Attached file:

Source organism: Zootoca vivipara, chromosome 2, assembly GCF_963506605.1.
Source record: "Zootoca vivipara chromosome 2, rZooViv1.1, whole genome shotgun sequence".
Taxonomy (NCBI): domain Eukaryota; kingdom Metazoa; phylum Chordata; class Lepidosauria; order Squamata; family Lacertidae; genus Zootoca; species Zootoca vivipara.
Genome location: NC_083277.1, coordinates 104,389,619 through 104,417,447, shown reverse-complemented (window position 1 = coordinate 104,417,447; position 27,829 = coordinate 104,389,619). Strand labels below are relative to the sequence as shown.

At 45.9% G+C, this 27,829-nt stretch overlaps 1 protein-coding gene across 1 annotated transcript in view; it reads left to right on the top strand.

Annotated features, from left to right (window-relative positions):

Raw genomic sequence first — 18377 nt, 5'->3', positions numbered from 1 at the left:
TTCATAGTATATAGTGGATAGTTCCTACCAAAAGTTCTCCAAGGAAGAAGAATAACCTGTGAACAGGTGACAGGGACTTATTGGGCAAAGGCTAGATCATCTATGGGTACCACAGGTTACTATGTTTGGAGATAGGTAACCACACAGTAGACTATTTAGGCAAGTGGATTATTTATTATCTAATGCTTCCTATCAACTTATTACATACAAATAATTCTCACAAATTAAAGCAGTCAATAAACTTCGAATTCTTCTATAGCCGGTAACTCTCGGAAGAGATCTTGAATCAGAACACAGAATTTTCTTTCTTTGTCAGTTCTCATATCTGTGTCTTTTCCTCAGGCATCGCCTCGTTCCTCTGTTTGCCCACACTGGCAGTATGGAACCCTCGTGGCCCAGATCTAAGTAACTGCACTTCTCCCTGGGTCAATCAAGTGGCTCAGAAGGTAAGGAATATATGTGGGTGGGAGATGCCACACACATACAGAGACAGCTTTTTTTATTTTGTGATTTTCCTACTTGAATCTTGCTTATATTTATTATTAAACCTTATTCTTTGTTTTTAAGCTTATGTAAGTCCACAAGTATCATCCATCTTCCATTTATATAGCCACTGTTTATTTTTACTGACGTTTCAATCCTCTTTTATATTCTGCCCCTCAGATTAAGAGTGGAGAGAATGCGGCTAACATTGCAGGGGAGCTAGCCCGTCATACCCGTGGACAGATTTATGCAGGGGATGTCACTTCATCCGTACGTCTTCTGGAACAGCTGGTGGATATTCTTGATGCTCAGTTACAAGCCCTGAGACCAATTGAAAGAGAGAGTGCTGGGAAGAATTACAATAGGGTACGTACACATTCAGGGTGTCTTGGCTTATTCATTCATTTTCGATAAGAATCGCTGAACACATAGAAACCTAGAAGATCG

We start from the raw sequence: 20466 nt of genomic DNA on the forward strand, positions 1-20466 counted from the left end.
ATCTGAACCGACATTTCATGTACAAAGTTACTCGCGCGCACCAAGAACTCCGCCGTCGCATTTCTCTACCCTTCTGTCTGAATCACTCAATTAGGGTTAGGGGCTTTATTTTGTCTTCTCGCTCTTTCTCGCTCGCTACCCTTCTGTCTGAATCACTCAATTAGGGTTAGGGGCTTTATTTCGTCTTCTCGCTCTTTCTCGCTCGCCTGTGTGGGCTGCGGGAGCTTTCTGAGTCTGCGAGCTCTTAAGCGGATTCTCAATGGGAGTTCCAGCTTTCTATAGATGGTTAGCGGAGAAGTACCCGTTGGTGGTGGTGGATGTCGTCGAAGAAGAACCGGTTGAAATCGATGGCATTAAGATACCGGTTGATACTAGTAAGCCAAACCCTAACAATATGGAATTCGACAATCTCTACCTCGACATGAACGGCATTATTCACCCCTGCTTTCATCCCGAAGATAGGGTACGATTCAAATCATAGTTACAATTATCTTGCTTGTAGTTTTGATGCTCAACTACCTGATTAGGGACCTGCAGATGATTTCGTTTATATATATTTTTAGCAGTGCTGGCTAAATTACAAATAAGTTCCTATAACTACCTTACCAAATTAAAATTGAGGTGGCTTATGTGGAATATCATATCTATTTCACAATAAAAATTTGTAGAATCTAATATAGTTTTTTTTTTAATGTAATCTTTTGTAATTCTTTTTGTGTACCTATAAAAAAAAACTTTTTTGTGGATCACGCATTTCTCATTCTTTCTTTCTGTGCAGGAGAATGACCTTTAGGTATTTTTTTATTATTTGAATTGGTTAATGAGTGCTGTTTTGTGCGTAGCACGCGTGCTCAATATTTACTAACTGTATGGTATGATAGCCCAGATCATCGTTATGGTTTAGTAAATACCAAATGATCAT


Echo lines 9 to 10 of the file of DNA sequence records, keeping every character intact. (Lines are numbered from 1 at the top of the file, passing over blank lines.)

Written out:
We start from the raw sequence: 20466 nt of genomic DNA on the forward strand, positions 1-20466 counted from the left end.
ATCTGAACCGACATTTCATGTACAAAGTTACTCGCGCGCACCAAGAACTCCGCCGTCGCATTTCTCTACCCTTCTGTCTGAATCACTCAATTAGGGTTAGGGGCTTTATTTTGTCTTCTCGCTCTTTCTCGCTCGCTACCCTTCTGTCTGAATCACTCAATTAGGGTTAGGGGCTTTATTTCGTCTTCTCGCTCTTTCTCGCTCGCCTGTGTGGGCTGCGGGAGCTTTCTGAGTCTGCGAGCTCTTAAGCGGATTCTCAATGGGAGTTCCAGCTTTCTATAGATGGTTAGCGGAGAAGTACCCGTTGGTGGTGGTGGATGTCGTCGAAGAAGAACCGGTTGAAATCGATGGCATTAAGATACCGGTTGATACTAGTAAGCCAAACCCTAACAATATGGAATTCGACAATCTCTACCTCGACATGAACGGCATTATTCACCCCTGCTTTCATCCCGAAGATAGGGTACGATTCAAATCATAGTTACAATTATCTTGCTTGTAGTTTTGATGCTCAACTACCTGATTAGGGACCTGCAGATGATTTCGTTTATATATATTTTTAGCAGTGCTGGCTAAATTACAAATAAGTTCCTATAACTACCTTACCAAATTAAAATTGAGGTGGCTTATGTGGAATATCATATCTATTTCACAATAAAAATTTGTAGAATCTAATATAGTTTTTTTTTTAATGTAATCTTTTGTAATTCTTTTTGTGTACCTATAAAAAAAAACTTTTTTGTGGATCACGCATTTCTCATTCTTTCTTTCTGTGCAGGAGAATGACCTTTAGGTATTTTTTTATTATTTGAATTGGTTAATGAGTGCTGTTTTGTGCGTAGCACGCGTGCTCAATATTTACTAACTGTATGGTATGATAGCCCAGATCATCGTTATGGTTTAGTAAATACCAAATGATCAT